Why did Angels Den decide to open an office in Wrocław?
Initially, our Wrocław office focused on IT because it’s no secret that Poland is one of the best countries in the world for technology. But when I started working here a few years ago, the point I continued to make was that Poland has to stop being treated like a cheap place to work. There are so many smart, hard-working individuals in Poland so we built a team in Wrocław and focused on companies starting up here.
Poland has so many young natives and increasingly more foreigners who have businesses that generate decent revenue, they have good valuations, good market traction, they work hard and learn. We want to help these companies because they need the funding and experience that they don’t have access to.
Are there any plans for expansion in Poland?
Absolutely and that is the priority right now. We would like to see what kind of companies are available, and we will set up our own events, conferences, and screening processes and due diligence to make these investment opportunities available and present them to investors. Investors are already in talks with some of our Polish startups to actually invest so it’s certainly very well received. People can see there’s huge potential in Poland in the future.
How can Polish startups attract foreign investors?
If they’re looking for any international investment, they should really scope out how people are investing in those countries. The EIS [Enterprise Investment Scheme] and SEIS [Seed Enterprise Investment Scheme] tax relief schemes are huge in the UK. For British people to have an initial interest in investing in Polish companies, all Polish companies would have to do is register an office in the UK – a subsidiary office and pay rent which would be £300-400 a month essentially for a chair in a co-working space based somewhere in the UK– and then they can apply for the EIS and SEIS tax relief. If they want to improve their chances of being seen by UK investors, the EIS and SEIS would be the minimum for them to achieve. For companies that come to us from outside the UK, we offer a full training service on how to communicate effectively with British investors and we also go through pitch decks [presentations]. We want to reflect Polish companies as best as possible because Polish people are very smart, and they shouldn’t be disabled by the fact that they’re not pitching in their mother tongue so we just check the very standards so that they can represent themselves properly.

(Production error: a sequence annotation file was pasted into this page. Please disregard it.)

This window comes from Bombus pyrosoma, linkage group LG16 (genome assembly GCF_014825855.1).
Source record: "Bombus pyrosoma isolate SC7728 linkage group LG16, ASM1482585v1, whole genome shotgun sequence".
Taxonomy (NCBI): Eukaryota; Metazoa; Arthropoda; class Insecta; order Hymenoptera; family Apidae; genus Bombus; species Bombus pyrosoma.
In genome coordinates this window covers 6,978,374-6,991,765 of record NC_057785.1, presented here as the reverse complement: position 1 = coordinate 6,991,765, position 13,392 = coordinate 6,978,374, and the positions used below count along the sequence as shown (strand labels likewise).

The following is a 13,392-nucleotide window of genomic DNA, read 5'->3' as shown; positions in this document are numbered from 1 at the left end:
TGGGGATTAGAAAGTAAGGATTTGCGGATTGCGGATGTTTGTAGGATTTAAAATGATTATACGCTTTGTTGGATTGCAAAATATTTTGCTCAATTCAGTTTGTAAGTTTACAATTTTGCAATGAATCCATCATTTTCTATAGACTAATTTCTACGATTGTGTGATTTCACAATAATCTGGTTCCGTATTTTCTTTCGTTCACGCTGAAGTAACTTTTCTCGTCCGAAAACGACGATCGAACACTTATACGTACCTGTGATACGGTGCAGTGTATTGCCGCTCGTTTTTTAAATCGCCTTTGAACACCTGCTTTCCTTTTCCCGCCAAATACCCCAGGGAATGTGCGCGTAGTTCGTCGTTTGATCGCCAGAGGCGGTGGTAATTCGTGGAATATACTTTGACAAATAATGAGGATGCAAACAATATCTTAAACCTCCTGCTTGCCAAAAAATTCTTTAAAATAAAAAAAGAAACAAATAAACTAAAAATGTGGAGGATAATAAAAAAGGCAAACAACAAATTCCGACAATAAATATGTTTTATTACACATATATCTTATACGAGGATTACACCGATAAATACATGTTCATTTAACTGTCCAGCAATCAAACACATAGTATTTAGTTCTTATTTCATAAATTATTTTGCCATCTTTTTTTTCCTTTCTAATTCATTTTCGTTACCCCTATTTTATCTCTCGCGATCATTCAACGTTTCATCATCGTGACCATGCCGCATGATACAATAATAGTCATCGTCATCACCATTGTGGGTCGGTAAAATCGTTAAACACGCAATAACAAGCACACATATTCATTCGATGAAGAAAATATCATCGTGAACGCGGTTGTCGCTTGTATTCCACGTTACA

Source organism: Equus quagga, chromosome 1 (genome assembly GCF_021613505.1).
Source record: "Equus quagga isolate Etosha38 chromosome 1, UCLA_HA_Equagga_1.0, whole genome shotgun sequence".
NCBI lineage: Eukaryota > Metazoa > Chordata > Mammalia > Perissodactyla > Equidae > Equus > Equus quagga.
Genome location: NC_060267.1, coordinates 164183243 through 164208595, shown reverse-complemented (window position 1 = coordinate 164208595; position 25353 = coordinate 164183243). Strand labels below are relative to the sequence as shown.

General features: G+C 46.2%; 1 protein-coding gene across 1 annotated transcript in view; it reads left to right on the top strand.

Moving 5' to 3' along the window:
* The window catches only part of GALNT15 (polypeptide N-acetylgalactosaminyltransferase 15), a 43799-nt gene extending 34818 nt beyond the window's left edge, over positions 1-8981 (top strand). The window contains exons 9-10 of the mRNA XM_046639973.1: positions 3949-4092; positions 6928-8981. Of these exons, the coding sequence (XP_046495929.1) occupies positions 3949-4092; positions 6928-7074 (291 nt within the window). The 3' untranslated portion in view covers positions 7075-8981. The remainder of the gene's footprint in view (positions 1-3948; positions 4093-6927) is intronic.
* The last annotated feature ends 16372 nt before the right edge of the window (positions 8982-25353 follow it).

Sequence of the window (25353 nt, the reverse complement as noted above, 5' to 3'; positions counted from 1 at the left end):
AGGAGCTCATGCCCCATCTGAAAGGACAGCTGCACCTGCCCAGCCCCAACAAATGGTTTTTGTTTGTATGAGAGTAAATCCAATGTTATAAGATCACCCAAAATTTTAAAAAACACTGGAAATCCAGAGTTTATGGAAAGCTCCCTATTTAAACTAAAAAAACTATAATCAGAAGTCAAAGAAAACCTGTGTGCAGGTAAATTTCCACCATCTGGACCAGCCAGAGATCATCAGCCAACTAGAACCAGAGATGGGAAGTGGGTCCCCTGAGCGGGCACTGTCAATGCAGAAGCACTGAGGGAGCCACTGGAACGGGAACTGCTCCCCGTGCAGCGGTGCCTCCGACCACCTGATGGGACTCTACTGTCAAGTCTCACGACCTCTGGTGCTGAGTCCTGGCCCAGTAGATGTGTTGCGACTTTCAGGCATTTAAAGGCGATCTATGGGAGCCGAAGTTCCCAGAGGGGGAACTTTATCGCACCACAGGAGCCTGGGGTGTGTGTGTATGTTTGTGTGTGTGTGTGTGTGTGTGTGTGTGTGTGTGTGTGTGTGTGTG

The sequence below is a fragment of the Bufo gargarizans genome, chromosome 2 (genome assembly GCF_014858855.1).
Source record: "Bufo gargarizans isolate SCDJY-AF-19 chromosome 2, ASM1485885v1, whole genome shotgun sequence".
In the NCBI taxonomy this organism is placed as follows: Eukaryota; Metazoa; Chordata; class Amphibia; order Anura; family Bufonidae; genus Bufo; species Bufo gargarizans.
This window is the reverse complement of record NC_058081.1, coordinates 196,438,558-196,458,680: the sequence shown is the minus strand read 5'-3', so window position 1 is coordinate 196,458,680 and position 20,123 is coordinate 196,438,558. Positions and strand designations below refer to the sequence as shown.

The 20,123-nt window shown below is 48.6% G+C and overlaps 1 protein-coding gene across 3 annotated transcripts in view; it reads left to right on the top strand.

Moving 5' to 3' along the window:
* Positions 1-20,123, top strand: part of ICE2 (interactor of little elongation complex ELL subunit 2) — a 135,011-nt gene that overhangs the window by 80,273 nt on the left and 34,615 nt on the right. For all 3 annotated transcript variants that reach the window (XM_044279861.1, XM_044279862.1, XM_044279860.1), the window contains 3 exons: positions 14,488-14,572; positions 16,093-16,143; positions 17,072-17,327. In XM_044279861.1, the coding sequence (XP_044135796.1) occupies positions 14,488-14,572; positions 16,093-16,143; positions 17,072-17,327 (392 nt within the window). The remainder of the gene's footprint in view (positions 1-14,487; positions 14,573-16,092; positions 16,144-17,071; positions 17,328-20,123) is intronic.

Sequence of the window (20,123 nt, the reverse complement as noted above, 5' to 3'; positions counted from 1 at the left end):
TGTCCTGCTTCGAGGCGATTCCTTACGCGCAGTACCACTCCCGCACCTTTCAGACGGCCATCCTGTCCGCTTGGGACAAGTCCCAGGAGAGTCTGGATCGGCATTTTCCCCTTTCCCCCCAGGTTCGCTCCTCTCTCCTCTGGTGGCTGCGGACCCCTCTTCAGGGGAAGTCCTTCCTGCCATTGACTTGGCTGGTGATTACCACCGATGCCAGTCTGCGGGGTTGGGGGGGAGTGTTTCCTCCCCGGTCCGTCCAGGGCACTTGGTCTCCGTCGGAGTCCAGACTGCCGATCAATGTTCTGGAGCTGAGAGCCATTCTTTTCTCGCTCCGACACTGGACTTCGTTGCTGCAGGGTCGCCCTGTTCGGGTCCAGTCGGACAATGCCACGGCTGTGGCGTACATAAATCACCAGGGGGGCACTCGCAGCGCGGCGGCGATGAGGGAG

Do you mostly look for foreign investors outside of Poland?
Most of our investors are based in the UK, but they are from all over the world. We won’t specifically look for Polish investors, mainly because all of our deals are in pounds. However, Wrocław is close to Berlin, which has per capita one of the highest concentration of high-net-worth individuals, so that’s certainly a direction we’re moving in over the next 6-12 months. It’s more convenient for investors to drive over from Germany to see companies pitch than it would be to get hundreds of investors on a plane from the UK to Poland.
What sectors are investors interested in supporting?
Sustainability is incredibly popular with investors. I always say that it makes sense to invest in something that promotes the future. Angels Den is predominantly tech-based which includes fintech, insurtech, medtech, some edtech and hardware.
What do you think the future holds for Poland?
Poland’s economy is one of the only economies that has continually grown over the past 10 years. In 2008-2009, it was the only one that didn’t dip. We’re not the only ones noticing this. Now more and more external funds are coming to Poland and to be honest, Poland shouldn’t be excited that it’s happening – foreign investors should feel privileged that they have the opportunity to invest. In five years' time, we’ll see that Poland will flourish and there will be so many people who will be kicking themselves for missing the opportunity.